At least the first installment had a verse at the end. “The Thirst Pt. 2” uses the same exact piano and string lines, but inserts a few different vocal samples in lieu of a new verse, a beat switch, or, you know, anything that could be of interest to a prospective listener. Many believe that the birth of interludes and skits in hip hop comes from labels writing up contracts that stipulated a set amount of tracks per album, meaning that if you were legally required to give the label thirteen tracks per album, you could fulfill the obligation with ten songs and three skits. I'm not accusing the Hilltop Hoods of anything specifically: I'm just saying you can't prove it's not true.

Suffa's beat samples Mama Cass Elliott's "California Earthquake" to great effect. The two-step drum pattern is infectious, and while the Hilltop hosts decidedly out-rap their two guests on this track, all four give commendable performances. And thanks to this song, I’m now aware that McDonald's is referred to as "Macca" in Australia. The more you know.

A Suffa solo track, one where he details his struggles overcoming alcoholism. He has always been a capable rapper, but the number of flows he works with here is really impressive. What could have been a corny effort works because of the honest details littered throughout, although it is odd to get a line about "crawling on the wall like a centipede" after the earlier millipede reference on the album. They've broken the hip hop record for  arthropod references on an album by two, at least!

We return to the same piano line from the first two entries. The only thing useful about this interlude is that it gives away the name of the group’s next album, which would have been fun to know at the time Drinking from the Sun was released. With that, we've finished.

(Every version of Drinking from the Sun I’ve found online comes with a fourteenth track, a remix of the earlier “Good For Nothing” produced by K21. Did Miguel just forget this remix existed, or was it omitted with purpose? Good news is, you can go listen to it and draw your own conclusions. Or maybe Miguel will throw something into the comments, who knows.)

FINAL THOUGHTS: With Drinking from the Sun, the Hilltop Hoods have fallen into a trap that artists such as Nas and Lupe Fiasco still find themselves stuck in: taking this all a bit too seriously. On all of their prior albums, the group struck a nice balance between levity and consciousness, but on this project it leans a bit too far towards the latter. Pressure and Suffa are as technically sound as ever, but Drinking from the Sun falls flat far too often. When it works, it really delivers, and the experimental flourishes and featured guests are welcomed. It is difficult to recommend a project that has just ten actual songs on it when only half of them are even worth listening to, though. Maybe their follow-up, Walking Under Stars, will help contextualize some of what the Hilltop Hoods decided to include on this project, but if a different album is necessary to make sense of this one, then they should have been released together. As they were not, I must judge them as separate, and on that basis Drinking from the Sun is an alright album that likely would have sounded much better if it hadn’t been following the best work the Hoods have ever done.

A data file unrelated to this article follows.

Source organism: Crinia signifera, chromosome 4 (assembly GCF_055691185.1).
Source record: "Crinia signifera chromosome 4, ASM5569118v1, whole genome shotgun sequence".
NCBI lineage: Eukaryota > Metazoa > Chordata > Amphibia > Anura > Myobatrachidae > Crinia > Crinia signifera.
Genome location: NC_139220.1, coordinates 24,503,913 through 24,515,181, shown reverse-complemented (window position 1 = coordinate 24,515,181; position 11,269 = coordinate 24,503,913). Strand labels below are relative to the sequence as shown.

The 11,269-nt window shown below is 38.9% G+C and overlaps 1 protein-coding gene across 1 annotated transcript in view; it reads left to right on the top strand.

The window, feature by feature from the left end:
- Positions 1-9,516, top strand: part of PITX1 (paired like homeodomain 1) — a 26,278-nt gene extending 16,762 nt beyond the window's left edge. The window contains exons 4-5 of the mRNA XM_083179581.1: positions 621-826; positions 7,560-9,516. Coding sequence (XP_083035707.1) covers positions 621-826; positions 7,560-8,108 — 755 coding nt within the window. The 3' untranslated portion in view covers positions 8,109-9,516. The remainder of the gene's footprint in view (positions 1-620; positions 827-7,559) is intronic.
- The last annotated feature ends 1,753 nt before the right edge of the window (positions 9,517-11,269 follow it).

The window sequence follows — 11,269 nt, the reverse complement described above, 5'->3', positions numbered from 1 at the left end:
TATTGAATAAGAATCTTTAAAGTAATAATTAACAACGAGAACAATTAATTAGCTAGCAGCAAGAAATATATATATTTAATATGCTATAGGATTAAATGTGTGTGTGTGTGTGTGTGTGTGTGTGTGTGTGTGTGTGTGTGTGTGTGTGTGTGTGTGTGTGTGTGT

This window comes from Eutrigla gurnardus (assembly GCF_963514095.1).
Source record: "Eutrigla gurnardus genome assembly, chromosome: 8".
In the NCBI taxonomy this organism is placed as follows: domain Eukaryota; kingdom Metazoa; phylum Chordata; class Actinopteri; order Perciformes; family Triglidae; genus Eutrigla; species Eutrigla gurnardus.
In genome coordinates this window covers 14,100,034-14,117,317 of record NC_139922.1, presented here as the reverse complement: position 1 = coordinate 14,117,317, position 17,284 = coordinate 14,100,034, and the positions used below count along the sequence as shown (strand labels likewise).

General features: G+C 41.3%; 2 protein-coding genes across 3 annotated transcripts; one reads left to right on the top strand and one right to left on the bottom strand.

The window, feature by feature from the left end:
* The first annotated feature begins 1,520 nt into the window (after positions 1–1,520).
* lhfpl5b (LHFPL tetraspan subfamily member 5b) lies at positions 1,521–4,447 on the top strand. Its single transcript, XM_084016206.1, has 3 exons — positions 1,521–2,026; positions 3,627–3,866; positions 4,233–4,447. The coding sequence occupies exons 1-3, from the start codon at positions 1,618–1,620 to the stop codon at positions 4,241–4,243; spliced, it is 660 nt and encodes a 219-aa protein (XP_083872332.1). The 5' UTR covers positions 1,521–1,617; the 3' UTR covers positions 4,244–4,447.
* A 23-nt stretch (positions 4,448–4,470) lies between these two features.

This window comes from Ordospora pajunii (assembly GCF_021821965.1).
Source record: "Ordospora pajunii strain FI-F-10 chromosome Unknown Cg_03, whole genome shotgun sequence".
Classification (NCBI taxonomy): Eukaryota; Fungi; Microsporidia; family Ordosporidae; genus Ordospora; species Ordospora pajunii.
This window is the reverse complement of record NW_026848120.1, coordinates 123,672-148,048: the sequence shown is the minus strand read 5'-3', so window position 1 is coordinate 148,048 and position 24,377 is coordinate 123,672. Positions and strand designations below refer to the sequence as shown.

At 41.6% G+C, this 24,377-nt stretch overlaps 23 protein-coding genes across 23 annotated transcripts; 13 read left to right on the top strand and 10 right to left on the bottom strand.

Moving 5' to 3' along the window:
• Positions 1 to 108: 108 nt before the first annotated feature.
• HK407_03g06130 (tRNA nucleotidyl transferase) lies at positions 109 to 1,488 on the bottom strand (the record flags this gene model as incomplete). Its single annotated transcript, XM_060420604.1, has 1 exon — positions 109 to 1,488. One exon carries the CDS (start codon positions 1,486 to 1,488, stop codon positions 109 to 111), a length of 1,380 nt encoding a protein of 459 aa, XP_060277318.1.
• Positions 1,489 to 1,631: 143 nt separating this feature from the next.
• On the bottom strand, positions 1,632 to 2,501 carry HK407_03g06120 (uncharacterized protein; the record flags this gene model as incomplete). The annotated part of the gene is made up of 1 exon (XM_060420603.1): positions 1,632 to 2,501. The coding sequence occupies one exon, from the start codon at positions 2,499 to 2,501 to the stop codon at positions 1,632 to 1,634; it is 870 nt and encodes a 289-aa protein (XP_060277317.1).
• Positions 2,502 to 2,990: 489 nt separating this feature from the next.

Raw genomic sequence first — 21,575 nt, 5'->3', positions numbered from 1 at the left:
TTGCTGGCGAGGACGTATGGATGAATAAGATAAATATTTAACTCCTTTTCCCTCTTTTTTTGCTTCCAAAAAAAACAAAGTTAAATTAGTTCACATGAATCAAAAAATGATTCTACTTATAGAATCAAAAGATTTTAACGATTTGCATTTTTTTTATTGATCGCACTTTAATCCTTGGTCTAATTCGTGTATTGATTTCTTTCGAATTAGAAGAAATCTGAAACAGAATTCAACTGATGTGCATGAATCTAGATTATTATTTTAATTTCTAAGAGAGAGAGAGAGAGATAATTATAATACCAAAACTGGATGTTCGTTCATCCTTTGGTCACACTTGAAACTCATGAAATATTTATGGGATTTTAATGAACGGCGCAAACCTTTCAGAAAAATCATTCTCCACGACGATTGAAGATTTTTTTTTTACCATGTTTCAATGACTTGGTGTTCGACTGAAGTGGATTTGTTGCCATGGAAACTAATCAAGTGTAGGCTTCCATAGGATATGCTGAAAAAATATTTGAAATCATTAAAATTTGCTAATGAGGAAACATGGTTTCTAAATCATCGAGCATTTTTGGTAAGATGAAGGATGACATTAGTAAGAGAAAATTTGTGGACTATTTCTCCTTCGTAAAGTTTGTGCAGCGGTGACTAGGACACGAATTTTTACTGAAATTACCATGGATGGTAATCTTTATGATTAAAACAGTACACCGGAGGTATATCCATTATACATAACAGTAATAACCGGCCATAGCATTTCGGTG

BUY OR BURN: Feel free to pick around this like a buzzard on your streaming platform of choice, and for those of you who still have a laptop with a functional compact disc player, a burn would be sufficient. 

BEST TRACKS: "Drinking from the Sun"; "Speaking In Tongues"; "Shredding The Balloon"

- Miguel

(Questions? Comments? Concerns? Leave your thoughts below.)


  1. Thanks for the review, definitely never heard of them but will search this out on youtube.

    1. Thanks John, I know this kind of got buried (and rightfully so) by the stunt month but appreciate the read. They're an interesting group to say the least